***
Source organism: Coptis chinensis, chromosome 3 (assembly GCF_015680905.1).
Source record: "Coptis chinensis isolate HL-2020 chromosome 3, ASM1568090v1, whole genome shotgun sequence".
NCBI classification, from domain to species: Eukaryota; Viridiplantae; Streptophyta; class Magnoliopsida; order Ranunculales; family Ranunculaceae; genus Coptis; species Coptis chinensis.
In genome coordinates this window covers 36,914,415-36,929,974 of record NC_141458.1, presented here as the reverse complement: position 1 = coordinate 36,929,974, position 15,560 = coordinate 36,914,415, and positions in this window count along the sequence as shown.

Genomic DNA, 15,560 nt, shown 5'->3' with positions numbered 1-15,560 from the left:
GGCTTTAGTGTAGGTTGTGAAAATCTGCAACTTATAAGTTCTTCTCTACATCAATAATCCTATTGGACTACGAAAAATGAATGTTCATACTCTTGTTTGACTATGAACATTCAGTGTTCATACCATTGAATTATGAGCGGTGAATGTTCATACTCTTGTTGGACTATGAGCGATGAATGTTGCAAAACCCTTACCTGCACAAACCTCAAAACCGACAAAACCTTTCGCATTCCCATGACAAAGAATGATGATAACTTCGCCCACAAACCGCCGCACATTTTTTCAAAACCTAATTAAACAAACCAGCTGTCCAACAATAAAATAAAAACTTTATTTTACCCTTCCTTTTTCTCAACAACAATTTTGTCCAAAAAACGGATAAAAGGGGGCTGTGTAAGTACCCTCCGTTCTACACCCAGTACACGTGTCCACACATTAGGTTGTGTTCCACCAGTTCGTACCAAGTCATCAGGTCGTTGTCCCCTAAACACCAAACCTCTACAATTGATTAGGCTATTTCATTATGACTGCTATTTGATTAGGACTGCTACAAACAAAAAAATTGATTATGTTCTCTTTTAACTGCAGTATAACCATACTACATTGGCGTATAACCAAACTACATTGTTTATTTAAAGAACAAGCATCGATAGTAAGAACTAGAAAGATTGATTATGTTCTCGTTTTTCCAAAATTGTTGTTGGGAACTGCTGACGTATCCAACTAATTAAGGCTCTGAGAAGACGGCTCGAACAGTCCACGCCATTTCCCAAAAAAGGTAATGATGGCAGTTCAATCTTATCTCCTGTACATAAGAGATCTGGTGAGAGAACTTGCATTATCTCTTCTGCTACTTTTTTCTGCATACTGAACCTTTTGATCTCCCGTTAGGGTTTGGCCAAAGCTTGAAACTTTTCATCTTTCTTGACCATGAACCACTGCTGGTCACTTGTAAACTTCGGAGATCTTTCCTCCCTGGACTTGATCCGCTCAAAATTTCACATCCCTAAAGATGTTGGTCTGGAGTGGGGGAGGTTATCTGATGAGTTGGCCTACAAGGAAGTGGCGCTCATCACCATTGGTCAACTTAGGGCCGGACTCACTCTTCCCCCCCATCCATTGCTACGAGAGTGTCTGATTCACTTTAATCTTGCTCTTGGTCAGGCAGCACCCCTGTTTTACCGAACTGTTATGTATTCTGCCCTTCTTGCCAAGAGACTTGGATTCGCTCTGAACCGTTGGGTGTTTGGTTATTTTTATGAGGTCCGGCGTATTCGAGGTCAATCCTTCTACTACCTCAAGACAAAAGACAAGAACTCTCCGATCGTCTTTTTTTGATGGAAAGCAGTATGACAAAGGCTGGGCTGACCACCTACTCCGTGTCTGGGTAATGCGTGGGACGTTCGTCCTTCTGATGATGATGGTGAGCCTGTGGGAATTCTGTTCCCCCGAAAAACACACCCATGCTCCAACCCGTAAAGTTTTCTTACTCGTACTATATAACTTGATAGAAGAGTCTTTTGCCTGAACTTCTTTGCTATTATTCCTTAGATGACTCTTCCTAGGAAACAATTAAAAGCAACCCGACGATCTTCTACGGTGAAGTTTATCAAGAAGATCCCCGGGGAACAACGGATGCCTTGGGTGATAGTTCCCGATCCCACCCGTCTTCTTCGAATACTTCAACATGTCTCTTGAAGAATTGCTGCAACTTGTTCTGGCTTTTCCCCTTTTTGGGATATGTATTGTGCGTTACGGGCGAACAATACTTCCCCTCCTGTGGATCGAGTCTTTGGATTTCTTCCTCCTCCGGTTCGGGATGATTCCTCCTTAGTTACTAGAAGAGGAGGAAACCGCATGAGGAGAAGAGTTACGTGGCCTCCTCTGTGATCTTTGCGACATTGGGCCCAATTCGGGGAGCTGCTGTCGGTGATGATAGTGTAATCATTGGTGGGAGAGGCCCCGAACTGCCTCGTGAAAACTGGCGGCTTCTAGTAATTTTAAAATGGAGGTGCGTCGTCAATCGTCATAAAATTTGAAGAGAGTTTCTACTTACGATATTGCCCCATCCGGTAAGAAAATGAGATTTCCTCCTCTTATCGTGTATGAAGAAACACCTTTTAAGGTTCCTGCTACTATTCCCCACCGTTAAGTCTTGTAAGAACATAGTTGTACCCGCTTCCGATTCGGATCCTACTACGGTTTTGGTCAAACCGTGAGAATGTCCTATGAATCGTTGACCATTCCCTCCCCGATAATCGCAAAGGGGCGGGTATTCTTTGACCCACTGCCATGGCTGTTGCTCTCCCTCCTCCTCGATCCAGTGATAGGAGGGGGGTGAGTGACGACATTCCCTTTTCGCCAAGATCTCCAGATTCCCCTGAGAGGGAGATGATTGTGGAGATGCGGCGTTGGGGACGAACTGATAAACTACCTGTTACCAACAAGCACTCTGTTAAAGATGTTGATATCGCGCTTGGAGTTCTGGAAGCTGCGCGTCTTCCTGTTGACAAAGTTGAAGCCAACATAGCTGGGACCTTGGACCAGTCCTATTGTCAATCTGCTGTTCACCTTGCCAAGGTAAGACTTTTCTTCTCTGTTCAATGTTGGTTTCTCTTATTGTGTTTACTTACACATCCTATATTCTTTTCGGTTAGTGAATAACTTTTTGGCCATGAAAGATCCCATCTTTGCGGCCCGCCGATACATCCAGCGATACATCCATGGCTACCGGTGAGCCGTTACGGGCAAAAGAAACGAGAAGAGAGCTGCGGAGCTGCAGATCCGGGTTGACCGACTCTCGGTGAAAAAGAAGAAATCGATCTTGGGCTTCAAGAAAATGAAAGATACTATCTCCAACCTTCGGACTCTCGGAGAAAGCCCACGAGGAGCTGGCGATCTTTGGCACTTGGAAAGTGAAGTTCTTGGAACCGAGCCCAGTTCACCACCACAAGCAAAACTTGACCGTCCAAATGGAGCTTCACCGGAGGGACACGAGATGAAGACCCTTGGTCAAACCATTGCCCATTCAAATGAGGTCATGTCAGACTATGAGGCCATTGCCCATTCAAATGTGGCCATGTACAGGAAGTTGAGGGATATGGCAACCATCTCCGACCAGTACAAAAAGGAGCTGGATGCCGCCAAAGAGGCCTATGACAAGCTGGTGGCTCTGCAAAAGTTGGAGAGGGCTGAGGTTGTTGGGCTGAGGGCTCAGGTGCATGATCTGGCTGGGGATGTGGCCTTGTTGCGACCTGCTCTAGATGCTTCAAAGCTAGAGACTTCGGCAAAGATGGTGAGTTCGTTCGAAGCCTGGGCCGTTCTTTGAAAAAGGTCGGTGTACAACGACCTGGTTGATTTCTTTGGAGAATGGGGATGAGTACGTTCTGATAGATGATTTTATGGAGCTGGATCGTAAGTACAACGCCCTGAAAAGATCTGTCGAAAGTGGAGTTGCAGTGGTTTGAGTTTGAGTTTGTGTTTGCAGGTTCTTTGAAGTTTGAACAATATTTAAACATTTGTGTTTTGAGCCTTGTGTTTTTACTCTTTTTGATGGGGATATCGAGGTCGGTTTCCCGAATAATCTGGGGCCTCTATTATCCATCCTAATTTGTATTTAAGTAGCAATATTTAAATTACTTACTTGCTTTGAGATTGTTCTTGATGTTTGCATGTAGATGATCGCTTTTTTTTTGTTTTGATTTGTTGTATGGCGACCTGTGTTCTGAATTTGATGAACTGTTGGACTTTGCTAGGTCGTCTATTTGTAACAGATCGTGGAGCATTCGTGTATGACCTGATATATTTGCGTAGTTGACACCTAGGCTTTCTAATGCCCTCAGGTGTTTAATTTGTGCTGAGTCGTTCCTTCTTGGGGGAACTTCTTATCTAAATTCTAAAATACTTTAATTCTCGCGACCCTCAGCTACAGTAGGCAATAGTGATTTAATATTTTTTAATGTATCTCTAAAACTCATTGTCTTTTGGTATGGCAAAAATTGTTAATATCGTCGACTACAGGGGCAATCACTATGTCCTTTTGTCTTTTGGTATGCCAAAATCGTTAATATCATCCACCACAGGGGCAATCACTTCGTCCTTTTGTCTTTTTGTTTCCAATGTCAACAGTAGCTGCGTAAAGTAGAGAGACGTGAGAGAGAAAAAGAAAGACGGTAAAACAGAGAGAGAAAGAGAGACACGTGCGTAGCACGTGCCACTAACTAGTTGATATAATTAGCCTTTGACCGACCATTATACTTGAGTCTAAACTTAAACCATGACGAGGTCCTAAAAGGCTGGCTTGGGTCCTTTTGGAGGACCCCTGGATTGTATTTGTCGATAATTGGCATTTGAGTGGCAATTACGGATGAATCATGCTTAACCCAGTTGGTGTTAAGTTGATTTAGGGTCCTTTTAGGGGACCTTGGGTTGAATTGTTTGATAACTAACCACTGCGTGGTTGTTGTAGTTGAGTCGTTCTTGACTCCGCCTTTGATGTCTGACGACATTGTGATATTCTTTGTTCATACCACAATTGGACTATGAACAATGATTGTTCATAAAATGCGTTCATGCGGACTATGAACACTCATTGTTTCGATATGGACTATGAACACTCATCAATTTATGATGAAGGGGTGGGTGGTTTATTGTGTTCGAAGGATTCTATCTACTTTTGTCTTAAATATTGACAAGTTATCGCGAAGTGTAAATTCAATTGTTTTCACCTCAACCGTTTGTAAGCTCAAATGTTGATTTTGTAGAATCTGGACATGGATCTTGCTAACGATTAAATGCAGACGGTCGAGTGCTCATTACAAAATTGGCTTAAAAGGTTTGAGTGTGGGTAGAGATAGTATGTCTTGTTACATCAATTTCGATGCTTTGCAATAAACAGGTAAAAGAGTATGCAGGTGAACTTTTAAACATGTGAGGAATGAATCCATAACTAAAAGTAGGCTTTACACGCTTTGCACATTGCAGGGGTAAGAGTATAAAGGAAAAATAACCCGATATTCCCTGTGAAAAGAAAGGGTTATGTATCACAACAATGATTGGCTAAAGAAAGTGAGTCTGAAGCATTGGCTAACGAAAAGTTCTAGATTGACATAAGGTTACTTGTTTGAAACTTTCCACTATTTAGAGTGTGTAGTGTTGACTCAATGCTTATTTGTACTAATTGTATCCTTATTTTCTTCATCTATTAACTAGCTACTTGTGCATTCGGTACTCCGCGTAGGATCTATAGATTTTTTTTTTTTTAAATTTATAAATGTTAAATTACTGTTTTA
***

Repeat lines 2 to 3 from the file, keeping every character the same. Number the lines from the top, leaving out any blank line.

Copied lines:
Source record: "Coptis chinensis isolate HL-2020 chromosome 3, ASM1568090v1, whole genome shotgun sequence".
NCBI classification, from domain to species: Eukaryota; Viridiplantae; Streptophyta; class Magnoliopsida; order Ranunculales; family Ranunculaceae; genus Coptis; species Coptis chinensis.